The Coverage Scores assess how good the coverage is from cell phone networks in San Francisco, CA. The Coverage Scores don’t account for other factors like prices or customer support quality. Here’s an outline of what different Coverage Scores mean:
- 8.5+ – Nearly all subscribers using a network with a score above 8.5 in San Francisco will experience a strong signal in outdoor areas by their residences. The large majority of people will experience a strong signal inside their homes. Few if any dead spots will be found when out and about in San Francisco.
- 7-8.5 – The large majority of people will experience a strong signal in front of their residences. Most people will also have a strong signal inside their homes. Dead spots may exist within the city or town, but most people won’t encounter dead spots often.
- 5-7 – Most people will experience acceptable signal strength at their homes, but a substantial portion of people won’t have adequate service. In most cases, people should opt for a network with a higher coverage score. People who aren’t adamant about having high-quality service and/or lack other options may still have a satisfactory experience with networks that score between 5 and 7. I strongly recommend looking at coverage maps and talking with neighbors before choosing a network that scores in this range.
- 0-5 – If possible, opt for a network with a higher score. Consult carriers’ coverage maps if you have no better options.
Again, the model may not accurately reflect the quality of cell phone coverage in San Francisco. A data-confidence rating for San Francisco is listed above.
The Price Ratings and Support & Experience Ratings aren’t specifically estimated for San Francisco. The ratings give a quick impression about factors other than coverage quality. I don’t pretend there’s a sophisticated or scientific process behind the ratings. These simplistic ratings ignore nuance and collapse complex realities. For example, it’s tough to come up with a single price rating for a carrier that has great prices on some cell phone plans and terrible prices on other plans.
Tower & Base Station Map (Beta)
Dots mark locations of cell towers and other base stations. Dots’ colors indicate the network.5
Do you have feedback about the coverage ratings or opinions about the best cell phone plans in San Francisco? Please leave a public comment below or reach out directly. Additionally, if you work for a company that collects data about the performance of networks, carriers, or phone plans, I’d love to hear from you!
Page last updated on 11/17/2021
- The data comes from the December 2019 release of the FCC’s Form 477 data on cellular coverage.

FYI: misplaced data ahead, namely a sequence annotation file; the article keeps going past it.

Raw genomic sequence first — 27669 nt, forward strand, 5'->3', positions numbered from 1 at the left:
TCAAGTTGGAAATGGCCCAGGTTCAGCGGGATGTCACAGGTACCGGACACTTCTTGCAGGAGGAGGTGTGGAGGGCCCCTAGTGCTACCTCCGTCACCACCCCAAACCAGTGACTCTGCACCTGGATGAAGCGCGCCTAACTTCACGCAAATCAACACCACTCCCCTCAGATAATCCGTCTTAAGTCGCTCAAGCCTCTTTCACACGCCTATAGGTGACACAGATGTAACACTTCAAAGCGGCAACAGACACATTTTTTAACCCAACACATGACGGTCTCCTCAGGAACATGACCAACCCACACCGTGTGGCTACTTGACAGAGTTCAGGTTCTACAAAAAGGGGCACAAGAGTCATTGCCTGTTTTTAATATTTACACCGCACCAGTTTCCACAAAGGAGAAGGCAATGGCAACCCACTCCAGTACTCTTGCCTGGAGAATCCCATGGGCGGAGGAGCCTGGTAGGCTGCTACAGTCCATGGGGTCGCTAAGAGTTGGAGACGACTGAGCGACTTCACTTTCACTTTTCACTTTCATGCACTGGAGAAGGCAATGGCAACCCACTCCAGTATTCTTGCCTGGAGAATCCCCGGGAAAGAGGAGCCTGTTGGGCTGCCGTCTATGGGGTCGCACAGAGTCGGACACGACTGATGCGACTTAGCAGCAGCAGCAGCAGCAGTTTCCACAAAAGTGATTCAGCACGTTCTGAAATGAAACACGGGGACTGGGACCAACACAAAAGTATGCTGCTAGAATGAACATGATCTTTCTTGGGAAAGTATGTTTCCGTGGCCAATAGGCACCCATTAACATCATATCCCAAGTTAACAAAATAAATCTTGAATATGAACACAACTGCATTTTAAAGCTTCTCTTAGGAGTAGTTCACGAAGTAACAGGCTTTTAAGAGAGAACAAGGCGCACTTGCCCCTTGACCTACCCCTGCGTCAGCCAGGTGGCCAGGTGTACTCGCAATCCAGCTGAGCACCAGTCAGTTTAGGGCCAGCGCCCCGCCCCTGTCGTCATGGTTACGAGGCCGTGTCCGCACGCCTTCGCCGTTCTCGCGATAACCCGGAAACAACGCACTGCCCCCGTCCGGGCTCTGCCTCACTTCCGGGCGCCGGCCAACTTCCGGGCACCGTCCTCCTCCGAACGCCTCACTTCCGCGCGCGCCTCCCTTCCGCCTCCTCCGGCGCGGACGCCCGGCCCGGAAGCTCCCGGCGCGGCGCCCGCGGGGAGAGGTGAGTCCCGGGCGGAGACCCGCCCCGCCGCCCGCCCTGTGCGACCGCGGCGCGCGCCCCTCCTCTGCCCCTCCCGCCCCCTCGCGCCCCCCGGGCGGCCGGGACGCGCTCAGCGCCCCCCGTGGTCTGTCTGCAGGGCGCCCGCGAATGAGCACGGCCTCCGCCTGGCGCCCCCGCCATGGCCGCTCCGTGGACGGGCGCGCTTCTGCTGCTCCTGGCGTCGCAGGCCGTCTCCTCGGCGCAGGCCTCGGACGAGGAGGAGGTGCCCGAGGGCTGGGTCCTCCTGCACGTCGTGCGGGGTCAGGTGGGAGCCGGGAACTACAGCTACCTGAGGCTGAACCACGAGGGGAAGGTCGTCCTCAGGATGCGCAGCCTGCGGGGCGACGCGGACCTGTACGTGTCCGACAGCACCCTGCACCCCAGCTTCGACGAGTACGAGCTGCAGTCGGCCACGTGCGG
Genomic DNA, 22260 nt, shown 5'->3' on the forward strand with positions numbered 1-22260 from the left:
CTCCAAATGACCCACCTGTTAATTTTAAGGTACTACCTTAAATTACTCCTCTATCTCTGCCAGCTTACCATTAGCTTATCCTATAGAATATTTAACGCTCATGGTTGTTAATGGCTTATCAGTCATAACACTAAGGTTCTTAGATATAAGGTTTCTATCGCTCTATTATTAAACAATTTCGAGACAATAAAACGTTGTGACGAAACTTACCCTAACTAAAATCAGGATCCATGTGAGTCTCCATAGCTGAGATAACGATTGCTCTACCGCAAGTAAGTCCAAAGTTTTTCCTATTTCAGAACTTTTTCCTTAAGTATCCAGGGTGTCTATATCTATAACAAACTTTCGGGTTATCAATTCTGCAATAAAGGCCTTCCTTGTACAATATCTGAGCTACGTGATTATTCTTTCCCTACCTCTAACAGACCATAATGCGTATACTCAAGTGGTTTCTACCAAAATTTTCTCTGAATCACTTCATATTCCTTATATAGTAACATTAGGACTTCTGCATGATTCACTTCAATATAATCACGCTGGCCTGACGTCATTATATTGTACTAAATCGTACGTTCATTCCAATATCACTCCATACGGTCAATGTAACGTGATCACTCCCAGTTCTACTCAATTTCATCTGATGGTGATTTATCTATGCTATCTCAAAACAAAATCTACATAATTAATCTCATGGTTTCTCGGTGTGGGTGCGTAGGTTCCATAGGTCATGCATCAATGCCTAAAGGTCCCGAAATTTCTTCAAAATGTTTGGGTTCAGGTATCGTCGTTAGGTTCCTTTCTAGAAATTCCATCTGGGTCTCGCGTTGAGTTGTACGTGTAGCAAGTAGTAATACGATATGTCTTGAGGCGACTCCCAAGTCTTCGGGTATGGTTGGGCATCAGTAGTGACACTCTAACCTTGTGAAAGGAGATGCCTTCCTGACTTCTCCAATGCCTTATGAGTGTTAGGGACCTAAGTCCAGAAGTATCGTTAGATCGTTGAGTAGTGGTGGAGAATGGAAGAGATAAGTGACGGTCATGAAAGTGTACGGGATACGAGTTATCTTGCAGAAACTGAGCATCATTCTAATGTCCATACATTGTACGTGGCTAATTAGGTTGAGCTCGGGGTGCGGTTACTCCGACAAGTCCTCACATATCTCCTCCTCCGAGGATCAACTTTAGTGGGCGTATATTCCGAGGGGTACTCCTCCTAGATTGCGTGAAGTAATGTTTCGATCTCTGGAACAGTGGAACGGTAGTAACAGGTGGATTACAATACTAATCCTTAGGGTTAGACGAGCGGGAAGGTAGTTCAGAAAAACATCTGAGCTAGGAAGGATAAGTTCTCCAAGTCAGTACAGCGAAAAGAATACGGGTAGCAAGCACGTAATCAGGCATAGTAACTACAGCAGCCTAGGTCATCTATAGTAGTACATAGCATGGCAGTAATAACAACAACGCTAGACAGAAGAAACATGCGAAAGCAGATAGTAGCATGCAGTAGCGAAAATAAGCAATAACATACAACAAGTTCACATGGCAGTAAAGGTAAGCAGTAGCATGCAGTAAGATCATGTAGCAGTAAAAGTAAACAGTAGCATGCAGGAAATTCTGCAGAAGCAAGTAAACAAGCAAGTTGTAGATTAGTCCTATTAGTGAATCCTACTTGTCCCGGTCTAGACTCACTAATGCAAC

- In most cities, data specifically about 3G and 5G coverage is available, but the data may be unreliable.
The table below shows estimates of 3G coverage based on the December 2019 version of the FCC’s Form 477 data. It’s likely inaccurate. Over the past few years, networks have been phasing out 3G technologies.
Verizon AT&T T-Mobile 100.0% 100.0% 99.3%
December 2019 data suggests AT&T led in 3G coverage in San Francisco.
The December 2019 includes information about 5G coverage. Since 5G deployments expanded rapidly in 2020 and 2021, the 5G coverage data is no longer reliable.
5G (All Types):
Verizon AT&T T-Mobile 0.6% 0.0% 0.0%
In the 2019 data, Verizon led in 5G coverage in San Francisco. In the time since the data was released, T-Mobile has established itself as the nationwide leader in 5G coverage.
Network operators usually publicize when they bring millimeter wave 5G to new cities. I keep tabs on these announcements and maintain a database of cities where major networks offer millimeter wave 5G. I last updated the information in May 2021.
5G (Millimeter Wave):
Network Millimeter Wave 5G Verizon ✓ AT&T X T-Mobile X
- The underlying data is at the census-block level. In census blocks where carriers report partial coverage, I multiply the reported coverage level by the portion of the block that is covered. My approach isn’t perfect. Covered portions of census blocks may be more densely populated than uncovered portions of census blocks.
- Data prioritization procedures are complicated. For example:
- While major network operators usually give direct subscribers some high-priority data, subscribers may have limited allotments.
- All the major operators offer at some cell phone plans that entirely lack high-priority data.
- A few carriers that piggyback on the major networks offer plans with high-priority data.
Since the implications of low-priority data are different on different networks, I make carrier-specific adjustments to the Coverage Scores. Xfinity Mobile receives Verizon’s Coverage Score with no adjustment since by-the-gig subscribers have priority data.
- Red marks Verizon, blue marks AT&T, and pink marks T-Mobile. Gray dots mark base stations from other networks.
Medium-sized dots mark 4G base stations. The largest dots mark 5G sites. The smallest dots mark older cellular technologies.
The underlying data comes from the OpenCelliD Project and is licensed under a CC BY-SA 4.0 license. My maps of base stations are in an early stage. Location data about base stations doesn’t directly impact Coverage Scores at this time.